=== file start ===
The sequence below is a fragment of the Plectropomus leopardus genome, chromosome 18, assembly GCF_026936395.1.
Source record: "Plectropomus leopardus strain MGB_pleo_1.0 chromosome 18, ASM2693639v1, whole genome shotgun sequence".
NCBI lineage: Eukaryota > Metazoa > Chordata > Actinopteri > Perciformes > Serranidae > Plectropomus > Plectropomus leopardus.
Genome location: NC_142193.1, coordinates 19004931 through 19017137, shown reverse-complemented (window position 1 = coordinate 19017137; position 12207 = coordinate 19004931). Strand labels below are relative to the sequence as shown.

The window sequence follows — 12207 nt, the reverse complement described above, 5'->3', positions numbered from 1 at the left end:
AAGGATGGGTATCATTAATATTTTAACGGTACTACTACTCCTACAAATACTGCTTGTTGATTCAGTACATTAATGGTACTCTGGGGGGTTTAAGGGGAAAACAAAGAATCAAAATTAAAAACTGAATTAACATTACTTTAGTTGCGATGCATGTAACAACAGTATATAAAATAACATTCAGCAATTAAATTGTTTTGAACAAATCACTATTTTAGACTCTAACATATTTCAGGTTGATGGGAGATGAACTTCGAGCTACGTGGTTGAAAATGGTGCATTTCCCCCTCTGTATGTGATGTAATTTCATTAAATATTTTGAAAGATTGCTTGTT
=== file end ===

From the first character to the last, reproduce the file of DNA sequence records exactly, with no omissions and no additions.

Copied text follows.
The sequence below is a fragment of the Plectropomus leopardus genome, chromosome 18, assembly GCF_026936395.1.
Source record: "Plectropomus leopardus strain MGB_pleo_1.0 chromosome 18, ASM2693639v1, whole genome shotgun sequence".
NCBI lineage: Eukaryota > Metazoa > Chordata > Actinopteri > Perciformes > Serranidae > Plectropomus > Plectropomus leopardus.
Genome location: NC_142193.1, coordinates 19004931 through 19017137, shown reverse-complemented (window position 1 = coordinate 19017137; position 12207 = coordinate 19004931). Strand labels below are relative to the sequence as shown.

The window sequence follows — 12207 nt, the reverse complement described above, 5'->3', positions numbered from 1 at the left end:
AAGGATGGGTATCATTAATATTTTAACGGTACTACTACTCCTACAAATACTGCTTGTTGATTCAGTACATTAATGGTACTCTGGGGGGTTTAAGGGGAAAACAAAGAATCAAAATTAAAAACTGAATTAACATTACTTTAGTTGCGATGCATGTAACAACAGTATATAAAATAACATTCAGCAATTAAATTGTTTTGAACAAATCACTATTTTAGACTCTAACATATTTCAGGTTGATGGGAGATGAACTTCGAGCTACGTGGTTGAAAATGGTGCATTTCCCCCTCTGTATGTGATGTAATTTCATTAAATATTTTGAAAGATTGCTTGTT